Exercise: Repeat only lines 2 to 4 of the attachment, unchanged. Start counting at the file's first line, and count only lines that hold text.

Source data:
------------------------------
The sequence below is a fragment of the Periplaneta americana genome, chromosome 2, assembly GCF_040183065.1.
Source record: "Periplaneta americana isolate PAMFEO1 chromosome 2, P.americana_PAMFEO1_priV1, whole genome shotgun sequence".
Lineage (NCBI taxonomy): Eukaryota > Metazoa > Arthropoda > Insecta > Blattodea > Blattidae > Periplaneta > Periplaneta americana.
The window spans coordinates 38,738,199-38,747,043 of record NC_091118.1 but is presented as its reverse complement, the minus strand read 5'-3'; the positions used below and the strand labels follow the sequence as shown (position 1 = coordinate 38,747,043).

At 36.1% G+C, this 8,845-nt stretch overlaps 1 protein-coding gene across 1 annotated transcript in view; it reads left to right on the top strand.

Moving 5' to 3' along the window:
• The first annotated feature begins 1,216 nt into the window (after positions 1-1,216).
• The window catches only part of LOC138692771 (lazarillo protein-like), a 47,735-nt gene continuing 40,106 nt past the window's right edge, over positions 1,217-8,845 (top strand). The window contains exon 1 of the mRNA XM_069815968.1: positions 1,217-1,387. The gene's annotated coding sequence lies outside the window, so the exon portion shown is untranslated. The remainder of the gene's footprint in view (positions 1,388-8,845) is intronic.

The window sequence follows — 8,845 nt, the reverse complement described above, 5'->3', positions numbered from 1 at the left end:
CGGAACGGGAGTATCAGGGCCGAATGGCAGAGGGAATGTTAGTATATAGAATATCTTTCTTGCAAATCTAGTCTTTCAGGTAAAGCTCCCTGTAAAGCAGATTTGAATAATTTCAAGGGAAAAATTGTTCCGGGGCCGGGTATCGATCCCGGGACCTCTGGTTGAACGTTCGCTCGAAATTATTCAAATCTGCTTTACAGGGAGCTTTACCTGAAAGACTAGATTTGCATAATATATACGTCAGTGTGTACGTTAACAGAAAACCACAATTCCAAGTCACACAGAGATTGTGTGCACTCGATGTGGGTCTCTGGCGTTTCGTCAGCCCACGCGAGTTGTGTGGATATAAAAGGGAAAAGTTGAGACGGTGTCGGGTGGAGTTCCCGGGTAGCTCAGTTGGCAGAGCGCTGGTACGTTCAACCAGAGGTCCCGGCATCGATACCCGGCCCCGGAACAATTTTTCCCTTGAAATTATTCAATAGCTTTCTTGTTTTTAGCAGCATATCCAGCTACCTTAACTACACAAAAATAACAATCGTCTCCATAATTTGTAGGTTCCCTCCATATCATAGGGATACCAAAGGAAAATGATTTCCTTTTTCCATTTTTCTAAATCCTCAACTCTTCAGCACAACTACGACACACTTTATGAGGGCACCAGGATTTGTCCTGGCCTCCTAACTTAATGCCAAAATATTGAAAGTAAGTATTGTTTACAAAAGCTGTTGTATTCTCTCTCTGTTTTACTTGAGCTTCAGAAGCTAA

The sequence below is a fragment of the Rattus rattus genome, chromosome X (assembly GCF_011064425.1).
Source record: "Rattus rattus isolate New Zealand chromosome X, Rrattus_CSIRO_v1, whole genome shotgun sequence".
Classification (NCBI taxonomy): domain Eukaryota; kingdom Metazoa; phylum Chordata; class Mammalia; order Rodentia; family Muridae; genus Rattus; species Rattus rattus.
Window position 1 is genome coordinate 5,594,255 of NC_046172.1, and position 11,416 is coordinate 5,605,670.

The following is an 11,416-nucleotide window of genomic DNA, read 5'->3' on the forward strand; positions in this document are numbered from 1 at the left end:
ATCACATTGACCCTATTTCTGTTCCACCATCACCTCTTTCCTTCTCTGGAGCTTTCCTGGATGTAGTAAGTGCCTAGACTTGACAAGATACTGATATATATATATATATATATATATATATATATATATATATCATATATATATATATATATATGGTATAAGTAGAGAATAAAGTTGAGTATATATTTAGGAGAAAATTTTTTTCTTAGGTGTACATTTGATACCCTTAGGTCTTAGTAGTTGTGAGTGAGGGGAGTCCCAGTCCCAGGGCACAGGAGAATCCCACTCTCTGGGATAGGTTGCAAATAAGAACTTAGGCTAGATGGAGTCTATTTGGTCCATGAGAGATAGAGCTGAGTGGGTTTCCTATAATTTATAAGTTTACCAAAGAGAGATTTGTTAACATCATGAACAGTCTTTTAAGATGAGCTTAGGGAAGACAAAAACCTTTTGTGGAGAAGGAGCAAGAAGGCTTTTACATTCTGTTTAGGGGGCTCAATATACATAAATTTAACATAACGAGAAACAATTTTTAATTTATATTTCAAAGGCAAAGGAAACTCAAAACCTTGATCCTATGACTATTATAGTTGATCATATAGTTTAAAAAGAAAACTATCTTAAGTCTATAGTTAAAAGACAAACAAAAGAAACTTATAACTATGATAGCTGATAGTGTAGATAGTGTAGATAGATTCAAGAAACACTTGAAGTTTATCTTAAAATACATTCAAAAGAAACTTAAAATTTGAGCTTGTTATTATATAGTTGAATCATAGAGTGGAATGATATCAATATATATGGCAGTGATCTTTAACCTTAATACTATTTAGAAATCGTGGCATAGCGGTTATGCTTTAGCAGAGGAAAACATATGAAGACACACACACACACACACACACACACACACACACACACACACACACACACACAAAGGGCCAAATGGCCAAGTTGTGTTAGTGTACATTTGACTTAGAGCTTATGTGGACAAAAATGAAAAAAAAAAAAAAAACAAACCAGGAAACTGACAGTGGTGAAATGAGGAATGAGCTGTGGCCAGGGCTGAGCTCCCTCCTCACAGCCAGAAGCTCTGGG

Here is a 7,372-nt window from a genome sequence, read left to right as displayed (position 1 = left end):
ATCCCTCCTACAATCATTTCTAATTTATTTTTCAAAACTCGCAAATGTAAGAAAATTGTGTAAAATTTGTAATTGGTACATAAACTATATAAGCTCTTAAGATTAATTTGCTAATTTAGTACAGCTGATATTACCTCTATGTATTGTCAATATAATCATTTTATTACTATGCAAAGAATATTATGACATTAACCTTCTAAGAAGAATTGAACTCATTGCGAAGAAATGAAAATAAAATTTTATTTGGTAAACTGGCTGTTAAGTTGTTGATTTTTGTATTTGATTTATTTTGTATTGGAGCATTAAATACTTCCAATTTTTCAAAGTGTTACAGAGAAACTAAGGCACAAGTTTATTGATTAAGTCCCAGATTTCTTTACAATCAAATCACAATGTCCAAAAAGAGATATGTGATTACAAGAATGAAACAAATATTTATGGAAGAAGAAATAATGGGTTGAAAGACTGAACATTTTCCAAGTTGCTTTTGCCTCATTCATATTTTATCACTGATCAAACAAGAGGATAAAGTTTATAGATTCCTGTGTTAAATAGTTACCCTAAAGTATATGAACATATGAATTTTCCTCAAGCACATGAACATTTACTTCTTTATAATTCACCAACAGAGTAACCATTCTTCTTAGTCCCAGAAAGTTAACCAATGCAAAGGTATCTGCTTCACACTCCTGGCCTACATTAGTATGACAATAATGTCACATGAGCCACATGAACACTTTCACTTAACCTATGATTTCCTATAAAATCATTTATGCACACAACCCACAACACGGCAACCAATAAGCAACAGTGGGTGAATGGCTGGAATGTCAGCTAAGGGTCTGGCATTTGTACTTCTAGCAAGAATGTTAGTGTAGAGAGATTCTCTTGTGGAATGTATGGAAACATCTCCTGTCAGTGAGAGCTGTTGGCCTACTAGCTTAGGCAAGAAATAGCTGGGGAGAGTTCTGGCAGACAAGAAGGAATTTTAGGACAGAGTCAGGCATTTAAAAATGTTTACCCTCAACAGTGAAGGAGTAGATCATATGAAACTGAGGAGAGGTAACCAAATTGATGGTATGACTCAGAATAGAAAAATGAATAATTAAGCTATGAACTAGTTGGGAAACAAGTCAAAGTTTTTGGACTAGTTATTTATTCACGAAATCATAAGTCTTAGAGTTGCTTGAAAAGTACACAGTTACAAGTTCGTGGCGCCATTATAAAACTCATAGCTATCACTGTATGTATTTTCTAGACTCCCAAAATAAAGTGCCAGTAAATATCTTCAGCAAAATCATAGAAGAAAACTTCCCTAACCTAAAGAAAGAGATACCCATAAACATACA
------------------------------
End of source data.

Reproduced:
Source record: "Periplaneta americana isolate PAMFEO1 chromosome 2, P.americana_PAMFEO1_priV1, whole genome shotgun sequence".
Lineage (NCBI taxonomy): Eukaryota > Metazoa > Arthropoda > Insecta > Blattodea > Blattidae > Periplaneta > Periplaneta americana.
The window spans coordinates 38,738,199-38,747,043 of record NC_091118.1 but is presented as its reverse complement, the minus strand read 5'-3'; the positions used below and the strand labels follow the sequence as shown (position 1 = coordinate 38,747,043).